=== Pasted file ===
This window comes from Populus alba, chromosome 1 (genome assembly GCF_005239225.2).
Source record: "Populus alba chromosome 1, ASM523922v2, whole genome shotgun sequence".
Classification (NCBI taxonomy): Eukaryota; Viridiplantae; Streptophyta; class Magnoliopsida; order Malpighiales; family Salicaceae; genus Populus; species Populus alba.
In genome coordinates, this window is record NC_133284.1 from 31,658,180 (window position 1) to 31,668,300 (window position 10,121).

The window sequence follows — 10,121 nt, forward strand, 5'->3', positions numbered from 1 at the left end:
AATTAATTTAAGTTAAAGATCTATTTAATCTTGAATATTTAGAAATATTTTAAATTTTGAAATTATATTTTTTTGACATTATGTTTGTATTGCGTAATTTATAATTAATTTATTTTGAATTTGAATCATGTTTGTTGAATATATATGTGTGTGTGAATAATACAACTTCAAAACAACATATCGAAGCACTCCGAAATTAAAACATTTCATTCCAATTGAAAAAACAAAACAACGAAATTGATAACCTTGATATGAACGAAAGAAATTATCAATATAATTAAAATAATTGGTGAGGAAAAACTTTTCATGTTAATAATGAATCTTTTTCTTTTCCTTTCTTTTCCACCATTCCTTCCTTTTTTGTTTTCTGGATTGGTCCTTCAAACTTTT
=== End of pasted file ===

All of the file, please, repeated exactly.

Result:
This window comes from Populus alba, chromosome 1 (genome assembly GCF_005239225.2).
Source record: "Populus alba chromosome 1, ASM523922v2, whole genome shotgun sequence".
Classification (NCBI taxonomy): Eukaryota; Viridiplantae; Streptophyta; class Magnoliopsida; order Malpighiales; family Salicaceae; genus Populus; species Populus alba.
In genome coordinates, this window is record NC_133284.1 from 31,658,180 (window position 1) to 31,668,300 (window position 10,121).

The window sequence follows — 10,121 nt, forward strand, 5'->3', positions numbered from 1 at the left end:
AATTAATTTAAGTTAAAGATCTATTTAATCTTGAATATTTAGAAATATTTTAAATTTTGAAATTATATTTTTTTGACATTATGTTTGTATTGCGTAATTTATAATTAATTTATTTTGAATTTGAATCATGTTTGTTGAATATATATGTGTGTGTGAATAATACAACTTCAAAACAACATATCGAAGCACTCCGAAATTAAAACATTTCATTCCAATTGAAAAAACAAAACAACGAAATTGATAACCTTGATATGAACGAAAGAAATTATCAATATAATTAAAATAATTGGTGAGGAAAAACTTTTCATGTTAATAATGAATCTTTTTCTTTTCCTTTCTTTTCCACCATTCCTTCCTTTTTTGTTTTCTGGATTGGTCCTTCAAACTTTT